NIH chief confirms coronavirus data concealed at China’s request

The NIH "eliminated from public view" the crucial virus data from the lab in Wuhan, China, acting director Lawrence Tabak told a House Appropriations subcommittee Wednesday.
The NIH acting director Lawrence Tabak

Genome sequence crucial to discovering origin of pandemic

Art Moore
WND News Center

The successor to Francis Collins as director of the National Institutes of Health confirmed to Congress that his agency complied with Chinese scientists who insisted that the early genomic sequence of the virus that causes COVID-19 be concealed.

The NIH “eliminated from public view” the crucial virus data from the lab in Wuhan, China, acting director Lawrence Tabak told a House Appropriations subcommittee Wednesday.

The genomic sequence could help determine whether or not the pandemic began with a leak from the Wuhan lab – as considerable circumstantial evidence indicates – while assisting scientists in crafting a response.

Tabak insisted that while the virus data is not public, researchers can still access it from a “tape drive,” which he acknowledged is “old technology.”

In March, Vanity Fair reported biologist Jesse D. Bloom confronted National Institute of Allergy and Infectious Diseases Executive Director Dr. Anthony Fauci with a preprint of a paper showing that early genomic sequences of SARS-CoV-2 had been deleted from NIH databases at the “request of researchers in Wuhan.”

In the hearing Wednesday, Rep. Jaime Herrera Beutler, R-Wash., asked Tabak to explain why U.S. officials would comply with such a request by researchers working for the communist Chinese government, the New York Post reported.

“There’s no question that the communication that we had about the sequence archive – Sequence Read Archive – could have been improved. I freely admit that,” Tabak said. “If I may, the archive never deleted the sequence, it just did not make it available for interrogation.”

“So wait, you have the information still?” Beutler asked.

“We have the information,” Tabak affirmed.

“Anybody who submits to the Sequence Read Archive is allowed to ask for it to be removed,” the NIH official continued. “And that investigator did do that. But we never erase it.”

“So you don’t have the information anymore?” Beutler followed up.

“We do. We never erase the information. We keep it,” Tabak said.

“So they were able to withdraw public viewing of it?” the congresswoman asked

“That’s correct,” he said.

Congresswoman Jaime Herrera Beutler asked acting NIH Director Lawrence Tabak to explain why U.S. officials would comply with such a request by researchers working for the communist Chinese government. Video courtesy Emily Kopp Twitter

‘Groundless and destructive conspiracy theory’

When Bloom raised the issue in June 2021 in his paper, Vanity Fair reported, Fauci and Collins responded by organizing a Zoom meeting with the biologist and several other top scientists.

Fauci objected to Bloom’s description of Chinese scientists “surreptitiously” deleting the sequences, insisting the word was “loaded and the reason they’d asked for the deletions was unknown.”

Meanwhile, as more scientists called for transparency about the origin of the virus, Vanity Fair reported, NIH officials and NIH-funded scientist Peter Daszak sought to “present the lab-leak hypothesis as a groundless and destructive conspiracy theory.”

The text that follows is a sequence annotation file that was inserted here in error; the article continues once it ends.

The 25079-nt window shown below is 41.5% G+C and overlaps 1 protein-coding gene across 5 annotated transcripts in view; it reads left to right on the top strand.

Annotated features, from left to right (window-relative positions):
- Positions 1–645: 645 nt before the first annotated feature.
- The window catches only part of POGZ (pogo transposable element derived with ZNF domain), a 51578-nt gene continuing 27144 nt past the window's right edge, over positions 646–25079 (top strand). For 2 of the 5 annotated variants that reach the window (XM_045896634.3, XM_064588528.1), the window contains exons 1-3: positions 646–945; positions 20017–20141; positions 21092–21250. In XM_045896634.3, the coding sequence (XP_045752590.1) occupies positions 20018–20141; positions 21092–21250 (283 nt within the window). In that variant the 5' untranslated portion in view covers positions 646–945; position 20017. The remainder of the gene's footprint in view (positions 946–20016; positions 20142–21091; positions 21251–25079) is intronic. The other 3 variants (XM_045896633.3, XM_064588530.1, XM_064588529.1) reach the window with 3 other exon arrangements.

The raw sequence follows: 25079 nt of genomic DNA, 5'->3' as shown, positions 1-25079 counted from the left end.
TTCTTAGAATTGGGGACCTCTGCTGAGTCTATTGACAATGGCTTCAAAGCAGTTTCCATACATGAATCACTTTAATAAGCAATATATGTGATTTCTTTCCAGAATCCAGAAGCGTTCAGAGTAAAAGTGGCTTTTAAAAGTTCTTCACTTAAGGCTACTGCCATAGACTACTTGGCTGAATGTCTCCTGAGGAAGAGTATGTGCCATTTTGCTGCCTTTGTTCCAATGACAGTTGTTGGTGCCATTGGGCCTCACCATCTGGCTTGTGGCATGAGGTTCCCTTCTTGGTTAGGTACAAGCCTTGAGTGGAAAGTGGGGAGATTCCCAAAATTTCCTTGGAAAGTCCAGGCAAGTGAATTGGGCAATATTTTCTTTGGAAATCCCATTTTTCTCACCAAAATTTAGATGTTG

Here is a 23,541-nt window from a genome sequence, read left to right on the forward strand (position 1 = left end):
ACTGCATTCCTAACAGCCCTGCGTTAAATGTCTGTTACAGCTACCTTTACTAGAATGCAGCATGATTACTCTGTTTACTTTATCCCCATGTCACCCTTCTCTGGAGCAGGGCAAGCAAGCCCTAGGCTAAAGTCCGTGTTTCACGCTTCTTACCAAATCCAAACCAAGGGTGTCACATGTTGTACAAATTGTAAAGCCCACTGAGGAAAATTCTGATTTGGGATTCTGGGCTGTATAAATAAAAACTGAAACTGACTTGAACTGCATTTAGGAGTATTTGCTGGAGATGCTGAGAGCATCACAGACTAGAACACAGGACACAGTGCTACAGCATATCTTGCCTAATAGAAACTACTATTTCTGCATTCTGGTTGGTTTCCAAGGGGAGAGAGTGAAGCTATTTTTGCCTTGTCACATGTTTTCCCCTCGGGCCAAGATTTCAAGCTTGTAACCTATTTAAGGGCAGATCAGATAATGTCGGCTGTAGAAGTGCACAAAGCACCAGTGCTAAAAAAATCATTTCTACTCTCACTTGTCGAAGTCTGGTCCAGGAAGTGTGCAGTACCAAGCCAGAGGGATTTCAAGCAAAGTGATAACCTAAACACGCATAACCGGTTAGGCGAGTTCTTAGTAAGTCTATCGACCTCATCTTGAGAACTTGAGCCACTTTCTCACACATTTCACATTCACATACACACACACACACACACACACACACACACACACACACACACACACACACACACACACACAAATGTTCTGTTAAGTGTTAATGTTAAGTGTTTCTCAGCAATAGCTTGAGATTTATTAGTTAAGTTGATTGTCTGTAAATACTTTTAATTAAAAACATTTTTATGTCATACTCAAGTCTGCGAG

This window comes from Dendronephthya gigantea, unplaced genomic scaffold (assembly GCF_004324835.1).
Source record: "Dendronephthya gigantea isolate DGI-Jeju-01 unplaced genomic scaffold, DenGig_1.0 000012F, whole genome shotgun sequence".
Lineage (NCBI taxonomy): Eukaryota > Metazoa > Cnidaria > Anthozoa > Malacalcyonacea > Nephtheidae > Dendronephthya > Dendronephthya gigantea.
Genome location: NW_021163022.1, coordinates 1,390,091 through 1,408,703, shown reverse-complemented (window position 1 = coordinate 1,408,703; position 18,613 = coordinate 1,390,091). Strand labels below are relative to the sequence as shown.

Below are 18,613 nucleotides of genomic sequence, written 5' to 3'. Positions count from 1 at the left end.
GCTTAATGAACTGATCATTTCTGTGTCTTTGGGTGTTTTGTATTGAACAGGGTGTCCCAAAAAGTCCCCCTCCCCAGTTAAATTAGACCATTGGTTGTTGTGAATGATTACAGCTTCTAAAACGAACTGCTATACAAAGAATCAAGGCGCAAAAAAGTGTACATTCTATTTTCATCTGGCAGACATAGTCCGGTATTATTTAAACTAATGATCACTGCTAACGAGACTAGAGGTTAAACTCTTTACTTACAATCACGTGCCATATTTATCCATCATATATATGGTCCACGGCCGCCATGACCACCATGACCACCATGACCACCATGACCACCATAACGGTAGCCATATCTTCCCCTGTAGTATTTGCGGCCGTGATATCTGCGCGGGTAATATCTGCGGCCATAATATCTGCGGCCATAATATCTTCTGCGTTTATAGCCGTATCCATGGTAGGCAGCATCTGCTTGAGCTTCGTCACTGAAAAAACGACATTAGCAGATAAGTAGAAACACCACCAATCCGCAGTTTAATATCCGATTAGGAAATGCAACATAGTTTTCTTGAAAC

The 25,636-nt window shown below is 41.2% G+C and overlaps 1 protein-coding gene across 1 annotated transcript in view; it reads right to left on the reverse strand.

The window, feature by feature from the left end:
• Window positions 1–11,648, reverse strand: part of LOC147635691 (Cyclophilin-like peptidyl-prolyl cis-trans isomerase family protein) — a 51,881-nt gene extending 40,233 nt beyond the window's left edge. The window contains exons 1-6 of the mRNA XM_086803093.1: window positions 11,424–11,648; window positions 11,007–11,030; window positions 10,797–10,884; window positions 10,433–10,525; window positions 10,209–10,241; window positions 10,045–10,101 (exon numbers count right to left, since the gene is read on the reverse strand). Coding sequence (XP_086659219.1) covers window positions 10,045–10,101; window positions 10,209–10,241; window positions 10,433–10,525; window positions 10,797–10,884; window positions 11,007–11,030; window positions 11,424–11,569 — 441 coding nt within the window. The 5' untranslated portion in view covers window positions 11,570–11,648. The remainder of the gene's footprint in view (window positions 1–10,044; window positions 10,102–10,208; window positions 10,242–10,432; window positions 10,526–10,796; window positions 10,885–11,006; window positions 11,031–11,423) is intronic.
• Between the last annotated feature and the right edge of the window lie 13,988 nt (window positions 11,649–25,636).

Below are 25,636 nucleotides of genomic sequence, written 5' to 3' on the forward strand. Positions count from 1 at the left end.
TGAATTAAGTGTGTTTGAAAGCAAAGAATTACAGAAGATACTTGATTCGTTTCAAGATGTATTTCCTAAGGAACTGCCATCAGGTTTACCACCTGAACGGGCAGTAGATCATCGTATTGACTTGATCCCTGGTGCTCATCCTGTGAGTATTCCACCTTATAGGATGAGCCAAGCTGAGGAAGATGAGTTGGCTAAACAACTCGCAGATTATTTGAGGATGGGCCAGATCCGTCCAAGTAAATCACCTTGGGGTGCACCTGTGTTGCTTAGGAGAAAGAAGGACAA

Daszak has a clear conflict of interest. Through his non-profit EcoHealth Alliance, he carried out dangerous gain-of-function research on coronaviruses in bats at the Wuhan with Chinese scientist Shi Zhengli.

As WND reported, a January 2020 email Fauci received from four top virologists shows there was strong evidence the COVID-19 virus was engineered in a lab. But after a teleconference the next day with Fauci, the virologists began dismissing the lab-leak possibility as among “crackpot theories” that “relate to this virus being somehow engineered with intent and that is demonstrably not the case.”

In April 2020, Fauci was asked by a reporter during a White House briefing if the research at the Wuhan lab might be responsible for the pandemic. Fauci insisted a “group of highly qualified evolutionary virologists” had concluded the virus was “totally consistent with a jump of a species from an animal to a human.”

The day after the briefing, Daszak emailed Fauci, thanking him for “publicly standing up and stating that the scientific evidence supports a natural origin for COVID-19 from a bat-to-human spillover, not a lab release from the Wuhan Institute of Virology.”

“From my perspective, your comments are brave, and coming from your trusted voice, will help dispel the myths being spun around the virus’s origins,” Daszak wrote to Fauci on April 18, 2020.

‘I have always kept an open mind’

Fauci, in an interview with the BBC in March, was asked how he “could be so certain, so early on” that the pandemic had a natural origin, when he “knew so little about the virus.”

“Well, I was never certain so early on,” Fauci replied. “I have always kept an open mind. But when you look at the circumstances of the evolution, the similarity between [SARS-CoV-2] and SARS-CoV-1 from 2002 and 2003, I said – as did many other virologists who are very experienced in that – that the most likely etiology was a jumping species from an animal to the human.

The BBC presenter then brought up the Daszak’s now-retracted letter in The Lancet in February 2020 ridiculing anyone positing the lab leak theory as a conspiracy theorist.

“Was the scientific community too quick to dismiss the possibility that it could have come from a laboratory?” she asked.

“Well, I don’t think they were dismissing it,” Fauci said. “I think it’s been misinterpreted. Everyone has always kept an open mind.”

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